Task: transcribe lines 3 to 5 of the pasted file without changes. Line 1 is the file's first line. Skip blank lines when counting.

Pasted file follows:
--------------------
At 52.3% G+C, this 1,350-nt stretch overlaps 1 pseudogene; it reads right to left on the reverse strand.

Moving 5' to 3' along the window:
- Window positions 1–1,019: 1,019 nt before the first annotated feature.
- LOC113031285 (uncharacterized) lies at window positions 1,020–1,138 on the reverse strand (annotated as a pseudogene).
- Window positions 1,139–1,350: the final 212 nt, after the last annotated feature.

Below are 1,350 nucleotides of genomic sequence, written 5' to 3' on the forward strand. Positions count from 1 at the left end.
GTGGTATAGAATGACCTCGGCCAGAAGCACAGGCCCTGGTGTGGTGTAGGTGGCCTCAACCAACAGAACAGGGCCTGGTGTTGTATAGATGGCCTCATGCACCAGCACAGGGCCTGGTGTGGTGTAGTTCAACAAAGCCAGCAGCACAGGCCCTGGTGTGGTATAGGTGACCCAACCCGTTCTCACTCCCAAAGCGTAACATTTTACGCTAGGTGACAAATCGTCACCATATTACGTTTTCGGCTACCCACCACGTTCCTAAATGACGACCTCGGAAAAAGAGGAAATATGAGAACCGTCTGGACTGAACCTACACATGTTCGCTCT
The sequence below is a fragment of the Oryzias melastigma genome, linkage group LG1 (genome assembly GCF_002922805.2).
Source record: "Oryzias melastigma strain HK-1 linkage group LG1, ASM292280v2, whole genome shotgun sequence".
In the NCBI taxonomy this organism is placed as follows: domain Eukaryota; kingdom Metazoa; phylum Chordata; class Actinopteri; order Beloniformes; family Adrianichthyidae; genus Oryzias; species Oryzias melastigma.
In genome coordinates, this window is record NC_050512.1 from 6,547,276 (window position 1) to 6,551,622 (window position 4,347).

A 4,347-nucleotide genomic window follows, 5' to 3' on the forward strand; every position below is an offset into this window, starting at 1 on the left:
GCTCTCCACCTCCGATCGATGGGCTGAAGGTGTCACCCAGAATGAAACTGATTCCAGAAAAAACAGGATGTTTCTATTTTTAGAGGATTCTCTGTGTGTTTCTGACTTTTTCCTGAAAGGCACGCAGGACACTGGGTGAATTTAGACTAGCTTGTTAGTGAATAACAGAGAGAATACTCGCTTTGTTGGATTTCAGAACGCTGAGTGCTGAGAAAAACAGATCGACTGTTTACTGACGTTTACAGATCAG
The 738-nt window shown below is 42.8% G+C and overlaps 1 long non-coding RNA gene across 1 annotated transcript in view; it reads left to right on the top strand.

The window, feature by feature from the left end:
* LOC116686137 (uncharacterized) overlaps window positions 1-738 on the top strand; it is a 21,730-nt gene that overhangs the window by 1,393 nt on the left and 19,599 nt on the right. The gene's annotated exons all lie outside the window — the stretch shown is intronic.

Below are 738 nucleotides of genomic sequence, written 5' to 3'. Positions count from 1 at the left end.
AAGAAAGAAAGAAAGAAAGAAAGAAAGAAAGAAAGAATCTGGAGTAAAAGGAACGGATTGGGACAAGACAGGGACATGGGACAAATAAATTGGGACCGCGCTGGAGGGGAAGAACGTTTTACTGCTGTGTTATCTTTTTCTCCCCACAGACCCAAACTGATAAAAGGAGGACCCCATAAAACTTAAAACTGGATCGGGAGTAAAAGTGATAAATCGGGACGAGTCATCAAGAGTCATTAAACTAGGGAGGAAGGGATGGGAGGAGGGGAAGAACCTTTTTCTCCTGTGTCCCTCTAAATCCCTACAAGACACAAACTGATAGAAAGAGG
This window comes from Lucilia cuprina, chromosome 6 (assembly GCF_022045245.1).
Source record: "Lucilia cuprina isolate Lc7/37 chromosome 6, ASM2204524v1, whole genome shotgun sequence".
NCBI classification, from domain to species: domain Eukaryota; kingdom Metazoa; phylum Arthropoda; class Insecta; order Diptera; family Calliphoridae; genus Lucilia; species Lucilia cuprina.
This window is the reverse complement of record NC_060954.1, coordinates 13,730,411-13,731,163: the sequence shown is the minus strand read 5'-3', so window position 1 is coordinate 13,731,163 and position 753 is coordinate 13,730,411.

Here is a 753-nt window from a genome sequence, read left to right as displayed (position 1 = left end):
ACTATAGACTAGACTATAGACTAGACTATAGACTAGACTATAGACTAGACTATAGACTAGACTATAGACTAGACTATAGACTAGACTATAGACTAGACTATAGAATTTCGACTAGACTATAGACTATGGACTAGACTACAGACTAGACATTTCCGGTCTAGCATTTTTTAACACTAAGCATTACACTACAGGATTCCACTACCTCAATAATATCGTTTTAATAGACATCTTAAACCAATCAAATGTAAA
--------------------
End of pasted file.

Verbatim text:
- Window positions 1–1,019: 1,019 nt before the first annotated feature.
- LOC113031285 (uncharacterized) lies at window positions 1,020–1,138 on the reverse strand (annotated as a pseudogene).
- Window positions 1,139–1,350: the final 212 nt, after the last annotated feature.